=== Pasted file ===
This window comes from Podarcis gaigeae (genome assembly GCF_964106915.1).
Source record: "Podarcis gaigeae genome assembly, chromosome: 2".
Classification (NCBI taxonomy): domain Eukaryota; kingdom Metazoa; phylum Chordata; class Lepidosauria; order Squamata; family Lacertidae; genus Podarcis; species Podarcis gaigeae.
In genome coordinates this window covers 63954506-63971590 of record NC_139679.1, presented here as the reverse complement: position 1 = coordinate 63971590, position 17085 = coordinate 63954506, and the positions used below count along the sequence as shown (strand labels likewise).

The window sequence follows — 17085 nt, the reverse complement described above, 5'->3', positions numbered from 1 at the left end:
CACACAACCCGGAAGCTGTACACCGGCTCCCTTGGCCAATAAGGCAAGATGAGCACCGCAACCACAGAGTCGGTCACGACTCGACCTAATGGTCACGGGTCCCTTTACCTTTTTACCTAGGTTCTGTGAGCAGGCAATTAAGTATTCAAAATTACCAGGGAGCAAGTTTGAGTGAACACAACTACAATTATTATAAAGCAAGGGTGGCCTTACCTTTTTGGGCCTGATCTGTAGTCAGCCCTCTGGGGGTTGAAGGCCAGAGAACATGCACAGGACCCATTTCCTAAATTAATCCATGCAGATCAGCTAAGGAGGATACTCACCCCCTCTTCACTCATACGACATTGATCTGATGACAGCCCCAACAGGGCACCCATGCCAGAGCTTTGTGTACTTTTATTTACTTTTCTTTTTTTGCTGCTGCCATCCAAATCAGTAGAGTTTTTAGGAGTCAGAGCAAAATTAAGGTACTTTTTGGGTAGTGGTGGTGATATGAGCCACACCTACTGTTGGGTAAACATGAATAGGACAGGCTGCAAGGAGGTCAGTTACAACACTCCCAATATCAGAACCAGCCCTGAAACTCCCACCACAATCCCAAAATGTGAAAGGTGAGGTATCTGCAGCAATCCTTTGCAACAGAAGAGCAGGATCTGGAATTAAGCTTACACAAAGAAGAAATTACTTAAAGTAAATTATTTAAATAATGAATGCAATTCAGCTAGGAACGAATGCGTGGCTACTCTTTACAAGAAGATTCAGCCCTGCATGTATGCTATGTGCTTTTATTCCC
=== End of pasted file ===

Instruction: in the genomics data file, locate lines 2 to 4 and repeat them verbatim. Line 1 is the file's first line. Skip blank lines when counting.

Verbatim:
Source record: "Podarcis gaigeae genome assembly, chromosome: 2".
Classification (NCBI taxonomy): domain Eukaryota; kingdom Metazoa; phylum Chordata; class Lepidosauria; order Squamata; family Lacertidae; genus Podarcis; species Podarcis gaigeae.
In genome coordinates this window covers 63954506-63971590 of record NC_139679.1, presented here as the reverse complement: position 1 = coordinate 63971590, position 17085 = coordinate 63954506, and the positions used below count along the sequence as shown (strand labels likewise).